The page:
By Rebecca Bailey for NoMoreDirtyLooks.com
Is there anyone who doesn’t like a chance to soak in the tub?
Maybe it doesn’t happen too often, but that just means it should be more special. Even my son loves a soak after hockey—the warmth and the salts are great for healing muscles and general relaxing. But is there scientific evidence supporting the use of bath salts?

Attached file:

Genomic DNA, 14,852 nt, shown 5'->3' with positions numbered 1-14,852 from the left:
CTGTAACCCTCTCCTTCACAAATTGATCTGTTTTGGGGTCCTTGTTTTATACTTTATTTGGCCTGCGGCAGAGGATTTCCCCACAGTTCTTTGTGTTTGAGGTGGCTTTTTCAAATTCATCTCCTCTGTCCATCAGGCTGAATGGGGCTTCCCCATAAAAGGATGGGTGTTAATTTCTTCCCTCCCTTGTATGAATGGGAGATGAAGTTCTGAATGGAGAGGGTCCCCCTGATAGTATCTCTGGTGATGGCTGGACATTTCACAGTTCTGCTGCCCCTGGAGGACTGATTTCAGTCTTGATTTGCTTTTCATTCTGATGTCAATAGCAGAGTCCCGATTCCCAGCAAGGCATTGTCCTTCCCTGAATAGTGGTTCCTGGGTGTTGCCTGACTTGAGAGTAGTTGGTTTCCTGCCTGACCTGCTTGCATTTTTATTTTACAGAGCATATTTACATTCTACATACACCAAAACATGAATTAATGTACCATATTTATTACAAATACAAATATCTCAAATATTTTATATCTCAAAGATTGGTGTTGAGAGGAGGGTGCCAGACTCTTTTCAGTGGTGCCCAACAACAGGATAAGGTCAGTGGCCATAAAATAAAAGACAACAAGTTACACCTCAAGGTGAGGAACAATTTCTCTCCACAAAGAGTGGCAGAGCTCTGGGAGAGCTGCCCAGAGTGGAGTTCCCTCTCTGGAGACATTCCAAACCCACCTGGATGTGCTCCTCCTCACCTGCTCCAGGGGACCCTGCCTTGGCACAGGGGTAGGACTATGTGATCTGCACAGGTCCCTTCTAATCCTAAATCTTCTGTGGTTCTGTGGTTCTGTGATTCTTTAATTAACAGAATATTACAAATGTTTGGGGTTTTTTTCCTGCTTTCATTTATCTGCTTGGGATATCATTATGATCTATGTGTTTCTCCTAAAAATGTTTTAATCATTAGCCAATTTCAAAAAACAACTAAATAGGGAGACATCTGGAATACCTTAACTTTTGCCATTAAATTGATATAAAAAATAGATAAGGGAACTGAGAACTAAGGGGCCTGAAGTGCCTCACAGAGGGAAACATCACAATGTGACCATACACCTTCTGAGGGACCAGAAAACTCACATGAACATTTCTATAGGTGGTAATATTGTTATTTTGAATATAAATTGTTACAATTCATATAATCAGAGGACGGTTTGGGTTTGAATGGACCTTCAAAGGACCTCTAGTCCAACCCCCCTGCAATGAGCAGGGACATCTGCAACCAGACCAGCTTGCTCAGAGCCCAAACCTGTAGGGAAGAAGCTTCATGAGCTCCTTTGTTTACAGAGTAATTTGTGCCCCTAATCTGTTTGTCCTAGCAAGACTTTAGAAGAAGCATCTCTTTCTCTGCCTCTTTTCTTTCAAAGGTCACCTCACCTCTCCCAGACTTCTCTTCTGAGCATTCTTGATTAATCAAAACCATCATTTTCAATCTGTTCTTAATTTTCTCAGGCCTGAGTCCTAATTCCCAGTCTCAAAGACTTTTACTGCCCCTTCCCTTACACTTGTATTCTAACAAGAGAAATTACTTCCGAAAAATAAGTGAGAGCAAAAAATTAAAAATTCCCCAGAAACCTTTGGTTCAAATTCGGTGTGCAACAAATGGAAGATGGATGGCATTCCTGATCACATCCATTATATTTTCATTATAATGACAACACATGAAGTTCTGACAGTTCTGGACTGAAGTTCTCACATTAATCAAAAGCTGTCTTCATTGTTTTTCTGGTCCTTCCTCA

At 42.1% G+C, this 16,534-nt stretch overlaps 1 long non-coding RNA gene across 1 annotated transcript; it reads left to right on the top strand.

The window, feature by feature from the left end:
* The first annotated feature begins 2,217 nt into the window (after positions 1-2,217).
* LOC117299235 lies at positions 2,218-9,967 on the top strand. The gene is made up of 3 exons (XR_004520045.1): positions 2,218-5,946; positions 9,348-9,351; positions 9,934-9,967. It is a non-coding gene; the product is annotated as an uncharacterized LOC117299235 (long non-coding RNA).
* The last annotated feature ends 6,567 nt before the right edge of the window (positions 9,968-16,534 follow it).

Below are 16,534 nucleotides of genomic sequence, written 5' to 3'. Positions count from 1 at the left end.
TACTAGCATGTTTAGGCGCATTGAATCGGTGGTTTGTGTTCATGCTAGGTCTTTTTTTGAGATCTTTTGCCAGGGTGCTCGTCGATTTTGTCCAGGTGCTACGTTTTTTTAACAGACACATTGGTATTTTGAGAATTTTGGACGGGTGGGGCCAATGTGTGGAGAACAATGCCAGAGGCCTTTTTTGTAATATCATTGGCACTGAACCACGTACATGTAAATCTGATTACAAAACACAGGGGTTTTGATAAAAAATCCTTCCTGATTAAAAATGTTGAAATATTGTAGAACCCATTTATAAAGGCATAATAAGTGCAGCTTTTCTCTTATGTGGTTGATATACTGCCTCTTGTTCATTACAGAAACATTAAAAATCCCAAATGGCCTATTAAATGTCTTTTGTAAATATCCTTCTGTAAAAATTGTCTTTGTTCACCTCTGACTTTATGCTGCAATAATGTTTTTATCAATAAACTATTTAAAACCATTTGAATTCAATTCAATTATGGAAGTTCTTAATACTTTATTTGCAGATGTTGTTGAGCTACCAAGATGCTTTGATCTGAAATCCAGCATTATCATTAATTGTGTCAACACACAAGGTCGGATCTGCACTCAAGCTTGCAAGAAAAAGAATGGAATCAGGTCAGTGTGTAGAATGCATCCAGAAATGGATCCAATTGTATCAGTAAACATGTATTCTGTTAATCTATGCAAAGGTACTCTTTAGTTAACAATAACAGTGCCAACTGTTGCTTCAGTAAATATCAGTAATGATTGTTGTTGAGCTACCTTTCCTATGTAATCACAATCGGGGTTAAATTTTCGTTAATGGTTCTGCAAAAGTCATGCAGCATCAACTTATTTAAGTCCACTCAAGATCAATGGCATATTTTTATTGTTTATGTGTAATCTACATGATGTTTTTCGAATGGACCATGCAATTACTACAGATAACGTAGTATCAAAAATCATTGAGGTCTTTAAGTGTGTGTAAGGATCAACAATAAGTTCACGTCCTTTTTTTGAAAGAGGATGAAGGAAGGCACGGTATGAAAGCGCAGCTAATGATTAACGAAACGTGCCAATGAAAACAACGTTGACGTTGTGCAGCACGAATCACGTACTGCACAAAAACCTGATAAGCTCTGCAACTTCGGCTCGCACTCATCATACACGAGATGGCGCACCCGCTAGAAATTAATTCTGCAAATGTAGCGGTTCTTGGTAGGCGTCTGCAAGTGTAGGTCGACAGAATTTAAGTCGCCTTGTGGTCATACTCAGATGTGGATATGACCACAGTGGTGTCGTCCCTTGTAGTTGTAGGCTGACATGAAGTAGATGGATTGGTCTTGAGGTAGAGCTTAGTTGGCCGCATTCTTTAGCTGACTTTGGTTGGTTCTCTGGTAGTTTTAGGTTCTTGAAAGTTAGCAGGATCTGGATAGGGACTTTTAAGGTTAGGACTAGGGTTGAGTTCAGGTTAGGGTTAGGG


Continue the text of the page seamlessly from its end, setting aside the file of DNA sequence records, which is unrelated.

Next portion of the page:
Bath salts are said to be good for all kinds of things, from treating psoriasis to muscle soreness to arthritis. There’s evidence for positive effects on the skin, such as cleansing, improving hydration, and decreasing redness (it seems most of the studies are done with Dead Sea salt). There are claims of the minerals in a sea salt bath being absorbed into the body, and though the amount may be small, it does seem that some absorption does occur (particularly magnesium). So, let’s just say that bath salts are good for the skin and may treat a variety of skin conditions, as well as helping conditions like sore muscles. I personally feel that a sea salt bath improves muscle soreness over a warm bath without salts. It definitely makes my skin softer, and helps heal inflamed spots, like a rash or pimple.
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